The early baby months can be pretty tough on moms — especially when it comes to one rarely talked about part, that some of us deal with and most of us dread: pumping. Nearly every mom who’s ever dealt with that hunk of plastic and metal (and it’s constant thump-thumping) will tell you that the experience is both a blessing and a burden. But mostly, a burden. So it was a refreshing change of pace when I stumbled across a Facebook post about a breast pump that wasn’t actually cursing it.
“Had to ship out this dinosaur of a breast pump today (insurance only covers this one for 4 months),” it begins. “I was so emotional about saying goodbye to it that I had to take a family selfie!”
(Under the Affordable Care Act, new parents can ask their insurance companies to issue them a breast pump in order to support breastfeeding for the first few months of newborn care — a valuable resource which Aela tells Babble she’s feels grateful for.)
“Oh, Dino Medela, how you’ve become part of this crew,” the post continues, as Mass bids it farewell. “I’ll miss our middle-of-the-night sessions, our pumping-at-work sessions, our are-you-kidding-me-I-have-to-pump-again sessions. People tease you about your size, but you’ll always be my first love, you brawny pump, you. Thanks for helping to keep our sweet daughter fed. You really have been the best.”
As Mass tells Babble:
“I started pumping pretty much right away because our daughter had a rather bad case of jaundice, so she needed to eat more than most newborns and more frequently, too. Other than getting used to feeling like an industrial cow, pumping was issue-free from the get-go.”
Pumping, as laborious and annoying as it can be for a lot of us moms, often becomes a huge part of our daily lives. And as such, there are always big emotions that go along with the process — including the part where when the time of pumping comes to an end.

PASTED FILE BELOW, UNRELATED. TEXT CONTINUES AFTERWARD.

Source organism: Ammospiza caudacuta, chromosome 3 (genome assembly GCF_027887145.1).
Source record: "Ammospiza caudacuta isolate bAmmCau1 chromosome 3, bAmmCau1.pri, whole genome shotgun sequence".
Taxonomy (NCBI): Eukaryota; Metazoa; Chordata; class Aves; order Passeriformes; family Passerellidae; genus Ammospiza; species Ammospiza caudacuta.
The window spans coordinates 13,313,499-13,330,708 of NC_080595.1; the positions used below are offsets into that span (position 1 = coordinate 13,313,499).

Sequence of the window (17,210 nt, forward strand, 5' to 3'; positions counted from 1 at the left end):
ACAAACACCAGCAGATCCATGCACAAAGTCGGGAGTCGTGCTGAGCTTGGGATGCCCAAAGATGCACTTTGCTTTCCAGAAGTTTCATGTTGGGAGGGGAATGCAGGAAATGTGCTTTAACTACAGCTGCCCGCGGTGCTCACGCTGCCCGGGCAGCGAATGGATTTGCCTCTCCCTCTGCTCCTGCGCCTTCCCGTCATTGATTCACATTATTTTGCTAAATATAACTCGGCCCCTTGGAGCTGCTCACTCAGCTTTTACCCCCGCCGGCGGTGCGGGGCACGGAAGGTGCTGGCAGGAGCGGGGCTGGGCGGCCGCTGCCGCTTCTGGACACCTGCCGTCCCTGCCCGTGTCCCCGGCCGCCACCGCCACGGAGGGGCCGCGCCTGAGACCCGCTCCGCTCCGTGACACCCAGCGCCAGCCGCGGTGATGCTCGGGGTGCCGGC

“I was so emotional to get rid of that pump! It DID feel like a family member, and that’s why I wanted to take a family selfie with it,” Mass tells Babble. “It was such a big part of my day, and such a big part of being able to feed our daughter — especially after I returned to work; and it was such a big part of allowing my wife to also feed our daughter. After I took that picture and brought the pump to get shipped out, I actually got a little teary eyed saying goodbye to it. It’s been almost a week, and I still miss it! Haven’t been able to ‘bond’ with my new one the same way!”
If you’ve followed Mass’s writing, either on her personal blog or right here on Babble, then you might be familiar with her Herculean effort to become successfully pregnant in the first place. Both Mass and her wife suffered through heartbreaking miscarriages before starting the long, and often discouraging, road of IVF. In many ways, that difficult journey — and its eventual happy ending — is what ultimately led her to feel especially grateful for even being able to pump at all.
“To be honest, after all the ‘work’ it took to get pregnant, stay pregnant, and then birth our daughter, pumping felt like a breeze!” says Mass. “And even in the middle of the night, tired and half asleep with a machine pulling milk from me, I just felt so grateful to be able to be pumping, to be providing my daughter with food — my DAUGHTER! Alive and well. And how amazing it was for me to be able to provide for her.”
Of course, Mass totally gets the struggle that is pumping for most new moms. For those who are just starting out (and cursing their “dino” of a breast pump morning, noon, and night), Mass has this advice to offer:
“Learn to love it. Find a way,” she says. “It’s such a gift to be able to feed your child, even if you can no longer breastfeed for whatever reason (for me, it was because of my return to work). And find one you like! All pumps are NOT created equal.”
(Ain’t that the truth.)
So keep it up, mamas who pump — even if you’re struggling right now, you’re doing great. And one day, you might just miss that giant hunk of plastic and metal, too. (Yes, even with all its irritating thump-thumping.)